You used to be able to talk around the gaps, find words that were right enough, with acrobatic deftness. Now your tongue trips, mind falls flat like marram grass in a sea gale. Your leaps of logic confound even you, leave your listeners coughing into their hands, frantic for distraction.
You loved this beach once. The wind, the way it rips off the sea on a blustery day, what it drives up onto the sand. Whelks, polished stones, gull feathered battered like spindles. Bottle glass, bright colours scarified, filmed over. The same look in your eyes now when you turn to me, unsure, not wanting to ask. (“Wells”)
In Edmonton poet, editor and publisher Jenna Butler’s second trade collection, Wells (Edmonton AB: University of Alberta Press, 2012), she “draws on her own experiences of her grandmother’s disappearance into senile dementia to reassemble a sensual world in longpoem form” (according to the press release). Disappearance narratives in the form of poems rarely work, but the dream-like quality of Butler’s long poem write the straight lines long enough they bleed. Wells reads less an interest in Butler attempting to document every losing detail than explore the haze, the misty places between knowing, doubting and disappearing.
The kitchen smelt often of quince. The hoary fruits inedible unless cooked, whereupon they resolved into a spring-pink jelly.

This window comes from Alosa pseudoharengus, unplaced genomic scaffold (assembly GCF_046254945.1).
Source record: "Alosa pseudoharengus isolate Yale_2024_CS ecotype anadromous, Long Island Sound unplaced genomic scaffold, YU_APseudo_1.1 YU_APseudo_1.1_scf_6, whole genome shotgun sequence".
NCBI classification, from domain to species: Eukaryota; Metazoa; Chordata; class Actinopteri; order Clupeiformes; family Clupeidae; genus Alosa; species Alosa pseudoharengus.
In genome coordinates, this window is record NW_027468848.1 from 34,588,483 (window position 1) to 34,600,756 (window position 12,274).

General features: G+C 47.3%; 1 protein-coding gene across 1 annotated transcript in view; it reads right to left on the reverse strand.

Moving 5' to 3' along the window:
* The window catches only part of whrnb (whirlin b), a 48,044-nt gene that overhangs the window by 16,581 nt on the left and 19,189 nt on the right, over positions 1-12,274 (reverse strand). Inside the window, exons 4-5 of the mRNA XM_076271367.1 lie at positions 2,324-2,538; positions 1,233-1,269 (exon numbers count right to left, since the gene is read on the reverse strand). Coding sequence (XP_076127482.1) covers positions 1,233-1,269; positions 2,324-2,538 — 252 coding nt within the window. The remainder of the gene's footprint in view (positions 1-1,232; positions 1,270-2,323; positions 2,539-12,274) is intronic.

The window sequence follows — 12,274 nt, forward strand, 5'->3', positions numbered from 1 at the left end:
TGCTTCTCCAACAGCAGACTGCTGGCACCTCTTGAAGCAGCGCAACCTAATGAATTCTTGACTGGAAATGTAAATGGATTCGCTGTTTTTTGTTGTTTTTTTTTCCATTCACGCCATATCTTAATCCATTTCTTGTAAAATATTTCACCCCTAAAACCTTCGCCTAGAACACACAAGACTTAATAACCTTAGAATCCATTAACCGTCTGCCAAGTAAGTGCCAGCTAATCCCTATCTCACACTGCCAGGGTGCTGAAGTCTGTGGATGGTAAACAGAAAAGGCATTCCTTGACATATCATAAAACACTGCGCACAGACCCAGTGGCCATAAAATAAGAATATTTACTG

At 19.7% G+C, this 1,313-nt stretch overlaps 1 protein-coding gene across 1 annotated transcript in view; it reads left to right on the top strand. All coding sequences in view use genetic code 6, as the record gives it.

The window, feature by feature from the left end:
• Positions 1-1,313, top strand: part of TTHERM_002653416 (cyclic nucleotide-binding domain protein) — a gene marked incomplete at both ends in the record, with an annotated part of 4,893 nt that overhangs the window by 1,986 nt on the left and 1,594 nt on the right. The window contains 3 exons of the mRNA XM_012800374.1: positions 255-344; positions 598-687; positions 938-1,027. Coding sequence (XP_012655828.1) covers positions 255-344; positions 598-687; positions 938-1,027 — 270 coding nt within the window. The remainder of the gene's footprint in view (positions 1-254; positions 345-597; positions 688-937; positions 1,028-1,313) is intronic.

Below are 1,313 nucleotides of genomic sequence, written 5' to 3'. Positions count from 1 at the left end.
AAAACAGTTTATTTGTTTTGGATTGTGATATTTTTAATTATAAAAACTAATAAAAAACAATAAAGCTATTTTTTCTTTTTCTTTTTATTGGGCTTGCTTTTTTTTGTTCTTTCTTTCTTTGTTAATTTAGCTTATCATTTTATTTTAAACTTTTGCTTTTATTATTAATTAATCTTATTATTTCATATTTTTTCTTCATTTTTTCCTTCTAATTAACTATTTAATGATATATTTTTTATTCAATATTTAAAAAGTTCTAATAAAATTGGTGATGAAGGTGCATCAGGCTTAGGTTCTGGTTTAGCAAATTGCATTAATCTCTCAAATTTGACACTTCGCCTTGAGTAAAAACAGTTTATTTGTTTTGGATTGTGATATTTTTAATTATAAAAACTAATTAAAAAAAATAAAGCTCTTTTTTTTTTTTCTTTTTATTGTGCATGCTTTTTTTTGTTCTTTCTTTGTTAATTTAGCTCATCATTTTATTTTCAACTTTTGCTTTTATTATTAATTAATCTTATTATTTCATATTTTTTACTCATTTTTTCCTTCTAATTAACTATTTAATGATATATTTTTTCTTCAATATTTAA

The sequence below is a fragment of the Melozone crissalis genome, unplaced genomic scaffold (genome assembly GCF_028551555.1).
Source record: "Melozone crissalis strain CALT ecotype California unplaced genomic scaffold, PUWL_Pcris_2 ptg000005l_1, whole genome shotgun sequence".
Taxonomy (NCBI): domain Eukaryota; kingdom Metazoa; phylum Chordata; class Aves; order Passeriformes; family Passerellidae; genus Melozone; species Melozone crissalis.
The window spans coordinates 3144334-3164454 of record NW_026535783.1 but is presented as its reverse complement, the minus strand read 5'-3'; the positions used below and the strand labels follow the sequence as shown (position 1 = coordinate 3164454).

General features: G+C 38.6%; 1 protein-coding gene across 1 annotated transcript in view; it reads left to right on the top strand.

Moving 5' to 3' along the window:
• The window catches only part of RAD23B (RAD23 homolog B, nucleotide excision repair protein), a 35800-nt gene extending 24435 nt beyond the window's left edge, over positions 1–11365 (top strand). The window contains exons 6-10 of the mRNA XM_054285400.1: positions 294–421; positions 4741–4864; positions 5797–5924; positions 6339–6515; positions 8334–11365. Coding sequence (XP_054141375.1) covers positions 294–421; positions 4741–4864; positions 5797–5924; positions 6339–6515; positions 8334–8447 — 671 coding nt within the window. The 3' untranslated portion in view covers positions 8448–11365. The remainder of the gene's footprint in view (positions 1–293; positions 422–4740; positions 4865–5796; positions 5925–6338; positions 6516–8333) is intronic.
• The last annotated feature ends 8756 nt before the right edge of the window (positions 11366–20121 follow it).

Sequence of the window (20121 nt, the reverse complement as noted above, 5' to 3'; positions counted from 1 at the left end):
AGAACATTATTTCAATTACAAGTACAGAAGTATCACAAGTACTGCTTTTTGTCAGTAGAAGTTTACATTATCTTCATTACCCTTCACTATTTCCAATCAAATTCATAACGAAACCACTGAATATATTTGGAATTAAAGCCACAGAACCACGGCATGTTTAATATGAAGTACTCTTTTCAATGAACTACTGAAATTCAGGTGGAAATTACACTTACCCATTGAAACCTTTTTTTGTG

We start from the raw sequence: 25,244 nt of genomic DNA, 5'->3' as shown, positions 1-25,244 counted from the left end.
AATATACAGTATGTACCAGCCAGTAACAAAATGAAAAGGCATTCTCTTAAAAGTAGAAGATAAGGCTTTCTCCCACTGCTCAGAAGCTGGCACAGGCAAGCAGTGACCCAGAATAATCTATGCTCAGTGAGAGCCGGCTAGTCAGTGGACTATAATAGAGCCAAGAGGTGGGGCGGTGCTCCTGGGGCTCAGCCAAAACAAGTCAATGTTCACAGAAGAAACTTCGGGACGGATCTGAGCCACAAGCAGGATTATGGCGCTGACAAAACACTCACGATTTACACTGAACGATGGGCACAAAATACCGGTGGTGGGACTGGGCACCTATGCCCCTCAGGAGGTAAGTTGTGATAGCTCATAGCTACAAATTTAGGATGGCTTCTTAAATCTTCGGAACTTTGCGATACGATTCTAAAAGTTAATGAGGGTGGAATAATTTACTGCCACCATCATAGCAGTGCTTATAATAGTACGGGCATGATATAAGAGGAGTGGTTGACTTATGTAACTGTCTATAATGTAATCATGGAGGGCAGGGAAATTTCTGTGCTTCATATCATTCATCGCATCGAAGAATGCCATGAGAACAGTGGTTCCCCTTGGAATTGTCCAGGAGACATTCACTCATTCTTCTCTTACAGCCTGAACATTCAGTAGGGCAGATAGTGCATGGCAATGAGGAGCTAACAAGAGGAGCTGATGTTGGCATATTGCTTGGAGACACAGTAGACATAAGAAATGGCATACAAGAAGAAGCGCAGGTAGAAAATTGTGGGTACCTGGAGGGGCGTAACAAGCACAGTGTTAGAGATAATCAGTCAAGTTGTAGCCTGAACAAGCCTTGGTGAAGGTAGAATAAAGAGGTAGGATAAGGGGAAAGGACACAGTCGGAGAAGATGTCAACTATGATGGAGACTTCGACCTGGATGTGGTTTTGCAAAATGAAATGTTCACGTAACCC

Inevitably, all other scents would be underwritten by tea. The Darjeeling your mother was so fond of, your father’s chicory coffee, a taste he’d developed during the War. How your mother tried to break him of it, that coffee, its scent bitter and deeply medicinal. He’d tell her, Habits aren’t horseshoes; they can’t be thrown so easily.
He came back from the War overwritten with translucent patches, the scar tissue gleaming as though he’d been drizzled with molten glass. Wherever the mustard gas had touched, it had burned, clear through the wool tunic and out along his limbs like marsh fire. When the sunlight found him now, it did so gingerly, his skin coming alight in silver, the scars blazing. As though, in stripping everything away from him, the gas had somehow given him this armour. He no longer rolled up his sleeves in the garden as he hefted the spade, worried that someone might be moved to pity. Your father came back from the War armoured inside his own skin. Against everything.
Even his own family.
Even you. (“Home”)
As Butler’s previous collection, Aphelion (Edmonton AB: NeWest Press, 2010), explored the structure of the ghazals, Wells (named for the town of Wells-next-the-sea, England) explores the structure of the prose-poem, and the prairie narrative stretched out as long as a line can follow. Arranged in poem-sections, the poem-fragments hold up as a series of family photographs either blurry or apocryphal, and write the prairie sentence/long line with exquisite grace.
This volume, also, appears to be one of the first in the “Robert Kroetsch Series,” named for the late Alberta and University of Alberta Press author who died last spring in a tragic automobile accident. I wonder at this, pleased with the acknowledgement, but wonder why it was kept so quiet, and even now, seemingly barely-told or announced, but for a line or two in their catalogue?